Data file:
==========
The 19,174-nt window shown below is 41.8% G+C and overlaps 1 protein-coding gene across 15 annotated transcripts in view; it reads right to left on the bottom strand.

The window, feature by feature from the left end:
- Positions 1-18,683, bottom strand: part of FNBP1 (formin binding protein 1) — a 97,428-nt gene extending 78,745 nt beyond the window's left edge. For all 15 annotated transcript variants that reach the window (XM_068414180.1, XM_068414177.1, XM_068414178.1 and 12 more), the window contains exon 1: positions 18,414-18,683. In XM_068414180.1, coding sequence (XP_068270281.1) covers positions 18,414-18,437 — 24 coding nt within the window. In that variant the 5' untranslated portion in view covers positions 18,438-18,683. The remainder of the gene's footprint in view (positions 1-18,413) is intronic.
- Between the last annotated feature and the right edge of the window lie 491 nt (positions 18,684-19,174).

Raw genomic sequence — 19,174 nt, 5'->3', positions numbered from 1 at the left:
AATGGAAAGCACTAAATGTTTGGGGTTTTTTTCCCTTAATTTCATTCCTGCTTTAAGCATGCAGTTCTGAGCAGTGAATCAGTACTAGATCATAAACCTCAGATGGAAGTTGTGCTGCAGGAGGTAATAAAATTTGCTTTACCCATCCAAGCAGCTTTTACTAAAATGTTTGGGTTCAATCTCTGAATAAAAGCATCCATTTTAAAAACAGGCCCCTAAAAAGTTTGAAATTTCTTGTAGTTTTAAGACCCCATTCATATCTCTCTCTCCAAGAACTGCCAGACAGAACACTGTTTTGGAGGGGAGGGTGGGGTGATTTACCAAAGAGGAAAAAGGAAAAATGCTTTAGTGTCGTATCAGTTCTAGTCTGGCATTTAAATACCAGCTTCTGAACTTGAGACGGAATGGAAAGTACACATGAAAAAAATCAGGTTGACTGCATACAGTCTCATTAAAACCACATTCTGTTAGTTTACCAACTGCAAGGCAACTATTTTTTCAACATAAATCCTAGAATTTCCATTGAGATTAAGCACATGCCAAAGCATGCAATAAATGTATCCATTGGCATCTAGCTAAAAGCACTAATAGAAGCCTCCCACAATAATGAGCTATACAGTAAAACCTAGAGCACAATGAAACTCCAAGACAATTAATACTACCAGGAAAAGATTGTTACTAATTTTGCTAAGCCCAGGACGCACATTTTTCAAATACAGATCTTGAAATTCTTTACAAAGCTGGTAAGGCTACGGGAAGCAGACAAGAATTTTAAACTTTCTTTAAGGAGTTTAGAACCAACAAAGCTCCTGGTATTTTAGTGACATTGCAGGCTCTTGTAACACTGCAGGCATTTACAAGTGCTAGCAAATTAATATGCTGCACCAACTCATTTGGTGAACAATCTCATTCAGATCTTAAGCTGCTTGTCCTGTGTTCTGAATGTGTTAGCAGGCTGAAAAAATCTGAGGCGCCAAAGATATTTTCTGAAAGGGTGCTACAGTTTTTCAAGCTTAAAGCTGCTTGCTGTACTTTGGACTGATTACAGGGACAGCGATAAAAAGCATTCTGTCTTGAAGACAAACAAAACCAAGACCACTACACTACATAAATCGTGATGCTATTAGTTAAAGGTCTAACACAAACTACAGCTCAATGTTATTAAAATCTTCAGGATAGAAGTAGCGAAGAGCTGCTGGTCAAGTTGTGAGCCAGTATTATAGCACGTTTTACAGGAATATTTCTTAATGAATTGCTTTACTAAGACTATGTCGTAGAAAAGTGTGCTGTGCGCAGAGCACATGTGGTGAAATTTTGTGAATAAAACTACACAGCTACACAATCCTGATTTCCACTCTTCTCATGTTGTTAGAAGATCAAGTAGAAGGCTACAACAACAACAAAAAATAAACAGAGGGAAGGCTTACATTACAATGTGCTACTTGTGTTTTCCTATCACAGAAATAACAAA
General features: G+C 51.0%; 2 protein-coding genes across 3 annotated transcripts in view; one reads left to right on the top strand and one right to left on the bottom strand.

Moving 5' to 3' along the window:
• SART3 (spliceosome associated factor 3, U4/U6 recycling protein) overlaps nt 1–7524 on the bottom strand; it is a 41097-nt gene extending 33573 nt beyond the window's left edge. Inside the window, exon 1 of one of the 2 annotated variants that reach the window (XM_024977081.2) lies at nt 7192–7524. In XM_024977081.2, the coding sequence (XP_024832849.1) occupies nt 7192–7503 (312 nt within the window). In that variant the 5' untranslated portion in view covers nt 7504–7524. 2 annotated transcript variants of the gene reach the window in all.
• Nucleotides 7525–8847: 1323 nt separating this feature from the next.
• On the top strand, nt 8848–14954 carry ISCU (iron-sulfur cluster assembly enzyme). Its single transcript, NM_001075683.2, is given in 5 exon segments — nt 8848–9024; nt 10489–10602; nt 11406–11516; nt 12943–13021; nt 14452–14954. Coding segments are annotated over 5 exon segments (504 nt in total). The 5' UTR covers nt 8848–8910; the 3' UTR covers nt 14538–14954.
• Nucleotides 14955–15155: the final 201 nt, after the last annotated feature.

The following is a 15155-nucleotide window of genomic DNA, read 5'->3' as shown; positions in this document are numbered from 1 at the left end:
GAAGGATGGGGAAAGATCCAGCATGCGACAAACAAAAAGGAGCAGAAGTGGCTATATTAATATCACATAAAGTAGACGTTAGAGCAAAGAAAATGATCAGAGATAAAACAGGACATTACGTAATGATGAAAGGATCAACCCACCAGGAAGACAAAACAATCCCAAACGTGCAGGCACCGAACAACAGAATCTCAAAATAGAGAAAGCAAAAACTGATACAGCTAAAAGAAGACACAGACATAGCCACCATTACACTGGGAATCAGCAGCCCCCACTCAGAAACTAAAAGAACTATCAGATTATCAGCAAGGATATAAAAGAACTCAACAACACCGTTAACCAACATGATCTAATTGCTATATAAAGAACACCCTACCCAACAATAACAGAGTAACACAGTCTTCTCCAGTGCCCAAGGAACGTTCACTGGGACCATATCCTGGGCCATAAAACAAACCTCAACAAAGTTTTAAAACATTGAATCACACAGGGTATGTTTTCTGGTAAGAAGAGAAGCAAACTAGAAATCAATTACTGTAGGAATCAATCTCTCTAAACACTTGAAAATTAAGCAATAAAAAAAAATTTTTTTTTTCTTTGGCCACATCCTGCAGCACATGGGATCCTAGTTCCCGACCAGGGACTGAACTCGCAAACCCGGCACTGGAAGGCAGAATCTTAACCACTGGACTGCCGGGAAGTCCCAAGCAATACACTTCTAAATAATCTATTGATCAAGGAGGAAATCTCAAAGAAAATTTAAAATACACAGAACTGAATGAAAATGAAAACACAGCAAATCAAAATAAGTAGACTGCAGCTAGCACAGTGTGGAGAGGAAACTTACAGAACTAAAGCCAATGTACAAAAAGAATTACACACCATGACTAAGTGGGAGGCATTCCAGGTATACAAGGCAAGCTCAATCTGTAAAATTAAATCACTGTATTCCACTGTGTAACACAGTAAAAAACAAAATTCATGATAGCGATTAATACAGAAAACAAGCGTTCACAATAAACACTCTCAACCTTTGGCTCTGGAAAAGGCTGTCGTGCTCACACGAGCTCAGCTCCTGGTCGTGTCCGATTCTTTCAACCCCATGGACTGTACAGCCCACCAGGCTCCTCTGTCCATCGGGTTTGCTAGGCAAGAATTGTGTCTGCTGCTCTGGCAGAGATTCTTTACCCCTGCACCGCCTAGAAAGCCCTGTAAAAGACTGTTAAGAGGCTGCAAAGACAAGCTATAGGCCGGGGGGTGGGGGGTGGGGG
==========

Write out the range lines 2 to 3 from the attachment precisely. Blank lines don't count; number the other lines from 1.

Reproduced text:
The window, feature by feature from the left end:
- Positions 1-18,683, bottom strand: part of FNBP1 (formin binding protein 1) — a 97,428-nt gene extending 78,745 nt beyond the window's left edge. For all 15 annotated transcript variants that reach the window (XM_068414180.1, XM_068414177.1, XM_068414178.1 and 12 more), the window contains exon 1: positions 18,414-18,683. In XM_068414180.1, coding sequence (XP_068270281.1) covers positions 18,414-18,437 — 24 coding nt within the window. In that variant the 5' untranslated portion in view covers positions 18,438-18,683. The remainder of the gene's footprint in view (positions 1-18,413) is intronic.